Earlier this year, we featured historical figures who adored their feline friends. Volunteer contributor Azmina Gulamhusein gives us a look at some famous cat lovers of more recent times.
Freddie Mercury, lead singer of the band Queen, adored cats. In the 1970s, his girlfriend Mary Austin bought them a pair of cats called Tom and Jerry, and while he was on tour he would make long-distance phone calls to check up on them, with Mary holding the cats up to the receiver so they could hear his voice! Mercury eventually had 10 cats, mostly adopted from rescue centres, and he lavished them with affection, giving them their own bedrooms in his London mansion.
They even inspired his music: in 1985 he dedicated a solo album, Mr Bad Guy, to his cats “and all the cat lovers across the universe.” He shared a special bond with his favourite cat, Delilah, and wrote a song especially for her, with guitar harmonies that sound like meows.
Rolling Stone magazine reported that “Mercury spent hours with watercolours trying to paint a portrait of the tortoiseshell – and when he was dying in 1991, one of his final actions was stroking her fur.” In his will, he left most of his fortune to Mary Austin and his feline companions, whom he considered to be his greatest loves.
When the award-winning Welsh actor Sir Anthony Hopkins was filming in Budapest, Hungary, a stray tabby cat was brought to the hotel where he was staying in the hope of finding the puss a new owner. Hopkins and his wife Stella were so taken with the cat that they had soon ordered him a load of cat toys and decided to take him back to their home in California. They named him Niblo (an affectionate term for a little boy in Welsh).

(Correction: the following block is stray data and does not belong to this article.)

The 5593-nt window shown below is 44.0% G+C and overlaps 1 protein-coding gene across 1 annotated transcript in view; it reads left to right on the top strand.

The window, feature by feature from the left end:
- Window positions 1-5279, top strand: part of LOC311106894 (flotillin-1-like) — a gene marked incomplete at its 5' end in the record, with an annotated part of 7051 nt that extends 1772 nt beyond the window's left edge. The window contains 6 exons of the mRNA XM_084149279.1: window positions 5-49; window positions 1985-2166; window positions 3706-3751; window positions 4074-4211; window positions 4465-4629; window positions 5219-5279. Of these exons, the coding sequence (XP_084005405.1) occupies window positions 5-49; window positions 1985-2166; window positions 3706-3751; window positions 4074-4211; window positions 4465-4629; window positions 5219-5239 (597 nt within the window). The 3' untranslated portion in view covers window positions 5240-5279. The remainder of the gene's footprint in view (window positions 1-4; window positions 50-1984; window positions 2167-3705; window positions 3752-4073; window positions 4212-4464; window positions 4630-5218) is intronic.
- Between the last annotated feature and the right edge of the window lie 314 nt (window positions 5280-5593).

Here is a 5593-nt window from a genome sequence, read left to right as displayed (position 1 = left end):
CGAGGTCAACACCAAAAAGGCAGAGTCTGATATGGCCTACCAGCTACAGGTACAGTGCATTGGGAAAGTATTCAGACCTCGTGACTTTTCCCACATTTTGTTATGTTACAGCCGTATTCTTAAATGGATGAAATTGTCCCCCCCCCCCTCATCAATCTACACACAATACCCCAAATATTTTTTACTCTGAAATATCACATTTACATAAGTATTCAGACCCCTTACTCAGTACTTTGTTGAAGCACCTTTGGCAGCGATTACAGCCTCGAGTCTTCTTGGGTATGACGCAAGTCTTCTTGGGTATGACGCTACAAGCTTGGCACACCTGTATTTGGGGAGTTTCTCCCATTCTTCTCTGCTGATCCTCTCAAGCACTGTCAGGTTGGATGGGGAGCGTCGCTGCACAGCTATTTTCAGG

Hopkins continues to enjoy a close relationship with his furry pal. One of his passions is painting and Niblo features in several of his pictures. His artwork often explores dreams and the unconscious mind, and he has produced a vivid printed design called Dream Cat.
During the coronavirus lockdown this year, Hopkins (now 82) shared an adorable video on social media of him playing a pleasant tune on the piano to Niblo, who sits on his lap and purrs with contentment. The video is captioned, “Niblo is making sure I stay healthy and demands I entertain him in exchange.” Niblo clearly brings Hopkins great joy and has helped him to cope with the lockdown. Hopkins has described the pleasures of his life as “a cat, a piano, a book, and a cup of tea.”
Choreographer and former Strictly Come Dancing judge Arlene Phillips has spoken movingly of the solace that cats can bring during times of stress or sadness: “I think people have this idea that cats aren’t emotive, but in my experience, they are. They can sense your mood and they’re there for you. There’s nothing more comforting.” In 2014, Phillips’ youngest daughter, Abi, adopted a ginger kitten called Romeo from us.
A member of the public handed in Romeo and his baby sister after finding them abandoned in a bin bag. Phillips instantly fell in love with the tiny ball of ginger fluff, and Romeo apparently loves giving Phillips soothing cuddles and chasing anything that moves. With her expert dance eye, Phillips is even convinced that Romeo can keep time to music and has excellent rhythm!
As well as giving Romeo a lovely home, Phillips has become a great supporter of our work, for which we are very grateful, and loved having her host our first ever virtual Mayhew Carols event earlier this month (8 December).
Actress Joanna Lumley developed a deep affection for cats during her childhood in Malaya (now Malaysia). One day, Lumley was walking with her mother and their dog when suddenly they heard a mewing sound coming from a well and found a helpless kitten struggling in the water. Lumley and her mother managed to pull the drowning kitten out and decided to keep him.
Later in life, when Lumley was living in Kent, her teenage son brought home another tiny kitten, who the family named The Bee. He eventually grew into a handsome tabby and proved to be a real comfort to Lumley: “He’d sit like a sphinx on my chest, right over my heart, gazing into my eyes. His purring would make me feel so much more tranquil.” When The Bee died in 2004, Lumley had a small gravestone put in her garden inscribed with the words “best cat.”
In 2009, she made a two-part ITV documentary called Joanna Lumley: Catwoman for which she travelled the world to explore our unique relationship with domestic and wild cats. Highlights include her visits to a Belgian cat festival and an ancient Egyptian tomb with cat drawings on the walls.
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